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Ovrfwrd - Fantasy Absent Reason CD (album) cover




Heavy Prog

3.76 | 25 ratings

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Prog Reviewer
3 stars Ovrfwrd

With great apologies to Ovrfwrd, I am at last posting a review of their 2015 release "Fantasy Absent Reason" many months after I agreed to listen to the album and write a review. I have been listening to the album over the last few months and at least on a couple of occasions had decided that I would write a review once I got home only to find I had other things awaiting my attention.

So what do we have here? An instrumental album of 5 tracks running about 44 minutes. The instrument line up is electric guitar, piano and synthesizer, bass, and drums and percussion. There's some harpsichord at the beginning and flute later on. As the band doesn't need to be concerned with fiddling with lyrics or finding someone qualified to sing them, the musicians can concentrate on creating music to captivate and hold interest.

The title track opens the album with over sixteen minutes of shifting between heavy guitar and piano and brief atmospheric interludes. Take note of the drummer as he earns a spot in the limelight in the more dramatic moments. Listening to the track right now, I'm following all the shifts and changes in nuance; however, many times as I walked between my house and the train station (about a 35-minute walk) my mind wandered and I missed a lot of interesting moments.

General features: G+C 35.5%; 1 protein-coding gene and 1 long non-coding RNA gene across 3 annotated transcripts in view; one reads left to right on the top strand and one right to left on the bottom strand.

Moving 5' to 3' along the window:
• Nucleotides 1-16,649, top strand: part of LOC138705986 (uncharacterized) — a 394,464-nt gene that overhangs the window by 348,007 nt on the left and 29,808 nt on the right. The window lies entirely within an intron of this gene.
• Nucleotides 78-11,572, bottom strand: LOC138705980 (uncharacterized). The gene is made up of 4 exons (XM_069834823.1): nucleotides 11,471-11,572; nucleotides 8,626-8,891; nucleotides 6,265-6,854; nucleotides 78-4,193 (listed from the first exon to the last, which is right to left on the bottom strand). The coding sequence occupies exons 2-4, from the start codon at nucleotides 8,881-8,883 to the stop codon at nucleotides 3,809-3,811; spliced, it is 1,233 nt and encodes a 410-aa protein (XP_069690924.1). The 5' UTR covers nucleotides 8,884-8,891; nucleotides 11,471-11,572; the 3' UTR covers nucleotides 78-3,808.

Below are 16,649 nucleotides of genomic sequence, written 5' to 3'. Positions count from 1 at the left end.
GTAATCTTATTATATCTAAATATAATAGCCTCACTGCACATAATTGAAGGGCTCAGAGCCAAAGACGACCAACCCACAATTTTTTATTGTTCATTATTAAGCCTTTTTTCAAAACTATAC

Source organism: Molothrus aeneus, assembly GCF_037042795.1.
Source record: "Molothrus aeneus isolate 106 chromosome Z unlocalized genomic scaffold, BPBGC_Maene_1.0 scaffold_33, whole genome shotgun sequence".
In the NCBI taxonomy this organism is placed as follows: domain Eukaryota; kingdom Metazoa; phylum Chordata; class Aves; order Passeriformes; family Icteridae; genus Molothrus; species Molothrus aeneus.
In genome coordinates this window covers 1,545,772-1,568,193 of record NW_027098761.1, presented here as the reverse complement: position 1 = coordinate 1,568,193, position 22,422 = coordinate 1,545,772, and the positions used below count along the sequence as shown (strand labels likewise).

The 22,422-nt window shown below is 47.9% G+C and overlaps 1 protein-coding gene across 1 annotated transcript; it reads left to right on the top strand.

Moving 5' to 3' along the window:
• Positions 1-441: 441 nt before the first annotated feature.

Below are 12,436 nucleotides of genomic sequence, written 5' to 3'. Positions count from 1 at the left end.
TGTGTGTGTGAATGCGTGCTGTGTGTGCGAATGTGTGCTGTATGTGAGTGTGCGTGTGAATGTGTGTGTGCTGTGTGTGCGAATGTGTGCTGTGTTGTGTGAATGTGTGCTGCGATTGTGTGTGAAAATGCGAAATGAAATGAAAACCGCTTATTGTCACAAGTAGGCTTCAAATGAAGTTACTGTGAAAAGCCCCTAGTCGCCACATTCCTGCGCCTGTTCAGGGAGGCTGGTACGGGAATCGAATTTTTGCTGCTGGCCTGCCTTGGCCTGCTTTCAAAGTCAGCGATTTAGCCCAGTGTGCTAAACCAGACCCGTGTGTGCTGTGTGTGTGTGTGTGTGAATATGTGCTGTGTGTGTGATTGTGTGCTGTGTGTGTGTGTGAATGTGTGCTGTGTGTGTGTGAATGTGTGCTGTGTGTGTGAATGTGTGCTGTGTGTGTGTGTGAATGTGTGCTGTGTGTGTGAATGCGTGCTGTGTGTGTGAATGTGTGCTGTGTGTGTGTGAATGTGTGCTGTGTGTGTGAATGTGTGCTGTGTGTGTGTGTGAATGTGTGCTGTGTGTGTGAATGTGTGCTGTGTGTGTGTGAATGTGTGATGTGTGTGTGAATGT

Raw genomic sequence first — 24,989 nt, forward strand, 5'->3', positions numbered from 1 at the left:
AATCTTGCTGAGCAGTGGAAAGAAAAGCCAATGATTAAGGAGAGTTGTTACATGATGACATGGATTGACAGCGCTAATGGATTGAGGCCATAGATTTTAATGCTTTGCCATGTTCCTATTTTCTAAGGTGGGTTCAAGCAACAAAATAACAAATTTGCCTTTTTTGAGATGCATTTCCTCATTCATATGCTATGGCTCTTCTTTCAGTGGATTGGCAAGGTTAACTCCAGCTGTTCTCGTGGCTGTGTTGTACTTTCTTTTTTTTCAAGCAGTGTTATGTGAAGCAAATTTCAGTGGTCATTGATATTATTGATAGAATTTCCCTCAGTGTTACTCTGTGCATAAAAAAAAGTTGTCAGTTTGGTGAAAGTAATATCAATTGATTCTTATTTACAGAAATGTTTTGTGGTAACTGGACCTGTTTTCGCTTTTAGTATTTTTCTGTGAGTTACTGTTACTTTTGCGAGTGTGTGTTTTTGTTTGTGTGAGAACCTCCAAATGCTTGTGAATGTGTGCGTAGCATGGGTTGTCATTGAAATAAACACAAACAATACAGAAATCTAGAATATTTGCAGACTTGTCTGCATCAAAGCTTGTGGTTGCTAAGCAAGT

"Brother Jack McDuff" comes across as an early seventies jam number. There's organ and again that drummer is holding down his seat really well. A good rollicking nostalgic bit of music.

"Dust Nova" begins quite serenely before picking up the pace. The main theme appears to be a simple piano chord progression backed by a rapid guitar melody and a busy drum rhythm. This reiterates as the music gradually builds in drama with the guitar melody being replaced by heavy chords. I'm reminded a little of Pelican here, though the sound of Ovrfwrd is distinctly different. The music returns to its simple beginning with cascading piano notes over effective percussion and clean, wavering, strummed guitar chords.

"Utopia Planitia" is a dramatic track with some savage flute following some wild playing of the band. As with other tracks, the pace changes with some easier sailing sections while others are more active and unsettled. There's room for guitar and keyboard solos and some ominous moods created by heavy guitar and rhythm while a spacey synthesizer weaves through the calamity. I'd say this is a good place to start if you want a feel for the album.

"Creature Comforts" brings the album to a close with a slow and carefully tread opening that yields to an eighties hard rock style of finger plucked chords. The track is pleasant but ends rather soon.

I think the band have done a good job of creating an instrumental album that's not too long and includes music that is not too complex but has still received careful attention. The use of piano, drums and percussion, and heavy guitar create some terrific moments of both drama and beauty, and the band are sure to include moments for cooling down and taking it easy.

Despite the 44-minute length, this almost feels like an EP. The album begins with a long track and closes with a brief and more laid back track. I feel as though two tracks are missing, perhaps one at each end. The lengthy instrumental opening the album seems to soon and the final track wraps up the album with less ceremony than seems fitting. The music is not as complex or involved as my recent preferences have been, but for something that allows you to feel energy, mood, and atmosphere in a rock instrumental format, this is rather a decent album. Three and a half stars.

FragileKings | 3/5 |


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